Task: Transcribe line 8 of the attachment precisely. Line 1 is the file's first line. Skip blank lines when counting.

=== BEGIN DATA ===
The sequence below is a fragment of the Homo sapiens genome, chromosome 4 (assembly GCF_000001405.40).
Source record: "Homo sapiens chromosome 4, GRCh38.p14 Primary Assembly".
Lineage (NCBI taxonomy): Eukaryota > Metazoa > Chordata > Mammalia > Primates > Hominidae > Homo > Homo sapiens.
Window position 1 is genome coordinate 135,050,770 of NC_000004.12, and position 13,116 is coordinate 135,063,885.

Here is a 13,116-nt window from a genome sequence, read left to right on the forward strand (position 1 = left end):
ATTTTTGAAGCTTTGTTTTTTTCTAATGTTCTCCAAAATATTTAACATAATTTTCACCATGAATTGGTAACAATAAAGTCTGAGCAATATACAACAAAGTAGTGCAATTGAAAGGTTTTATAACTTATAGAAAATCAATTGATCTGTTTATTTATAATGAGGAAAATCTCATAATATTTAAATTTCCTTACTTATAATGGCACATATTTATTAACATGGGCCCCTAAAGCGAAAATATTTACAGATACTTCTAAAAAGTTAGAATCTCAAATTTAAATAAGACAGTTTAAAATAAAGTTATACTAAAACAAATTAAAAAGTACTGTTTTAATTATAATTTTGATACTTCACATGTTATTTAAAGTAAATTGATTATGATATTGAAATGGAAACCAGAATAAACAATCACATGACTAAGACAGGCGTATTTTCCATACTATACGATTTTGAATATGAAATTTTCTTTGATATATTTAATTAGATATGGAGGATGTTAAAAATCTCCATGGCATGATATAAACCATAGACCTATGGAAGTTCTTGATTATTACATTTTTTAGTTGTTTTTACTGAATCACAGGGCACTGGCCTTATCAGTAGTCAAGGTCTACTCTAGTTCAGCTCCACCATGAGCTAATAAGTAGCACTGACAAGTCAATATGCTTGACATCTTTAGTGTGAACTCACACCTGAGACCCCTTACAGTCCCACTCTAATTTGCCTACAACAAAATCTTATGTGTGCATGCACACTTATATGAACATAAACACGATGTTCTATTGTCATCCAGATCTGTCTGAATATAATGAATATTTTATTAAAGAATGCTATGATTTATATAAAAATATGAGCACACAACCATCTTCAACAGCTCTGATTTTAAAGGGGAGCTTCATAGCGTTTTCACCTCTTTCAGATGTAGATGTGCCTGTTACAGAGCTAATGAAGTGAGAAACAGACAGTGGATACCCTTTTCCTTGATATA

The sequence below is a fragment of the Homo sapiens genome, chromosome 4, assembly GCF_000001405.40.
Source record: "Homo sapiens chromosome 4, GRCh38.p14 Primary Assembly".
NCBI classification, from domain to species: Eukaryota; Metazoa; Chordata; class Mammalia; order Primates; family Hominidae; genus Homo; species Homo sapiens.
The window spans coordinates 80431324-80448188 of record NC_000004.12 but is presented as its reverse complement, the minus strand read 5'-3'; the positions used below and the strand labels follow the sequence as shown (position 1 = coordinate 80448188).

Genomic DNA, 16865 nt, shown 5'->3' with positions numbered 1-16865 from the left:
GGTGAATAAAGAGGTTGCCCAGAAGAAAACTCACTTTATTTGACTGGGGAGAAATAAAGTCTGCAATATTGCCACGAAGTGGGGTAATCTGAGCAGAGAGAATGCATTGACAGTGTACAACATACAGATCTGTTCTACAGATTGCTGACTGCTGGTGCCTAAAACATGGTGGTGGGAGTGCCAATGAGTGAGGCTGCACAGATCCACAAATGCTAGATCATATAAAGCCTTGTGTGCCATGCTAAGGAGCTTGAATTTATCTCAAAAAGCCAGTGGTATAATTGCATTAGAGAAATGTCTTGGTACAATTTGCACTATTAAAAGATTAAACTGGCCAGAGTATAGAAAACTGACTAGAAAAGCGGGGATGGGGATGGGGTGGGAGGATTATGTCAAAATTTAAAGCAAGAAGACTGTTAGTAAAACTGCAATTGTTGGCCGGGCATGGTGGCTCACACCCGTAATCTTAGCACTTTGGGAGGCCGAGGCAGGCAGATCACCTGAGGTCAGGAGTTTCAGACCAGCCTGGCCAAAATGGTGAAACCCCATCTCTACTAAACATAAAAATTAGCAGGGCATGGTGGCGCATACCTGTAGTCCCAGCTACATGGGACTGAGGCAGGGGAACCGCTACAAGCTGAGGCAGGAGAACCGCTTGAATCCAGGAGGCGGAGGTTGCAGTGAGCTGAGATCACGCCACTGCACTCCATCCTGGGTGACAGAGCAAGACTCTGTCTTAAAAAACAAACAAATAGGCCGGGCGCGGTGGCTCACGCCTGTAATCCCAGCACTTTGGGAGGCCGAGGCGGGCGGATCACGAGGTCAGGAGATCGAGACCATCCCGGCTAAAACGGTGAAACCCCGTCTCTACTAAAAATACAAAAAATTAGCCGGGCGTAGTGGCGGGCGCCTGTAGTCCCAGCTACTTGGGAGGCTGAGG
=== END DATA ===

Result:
Source record: "Homo sapiens chromosome 4, GRCh38.p14 Primary Assembly".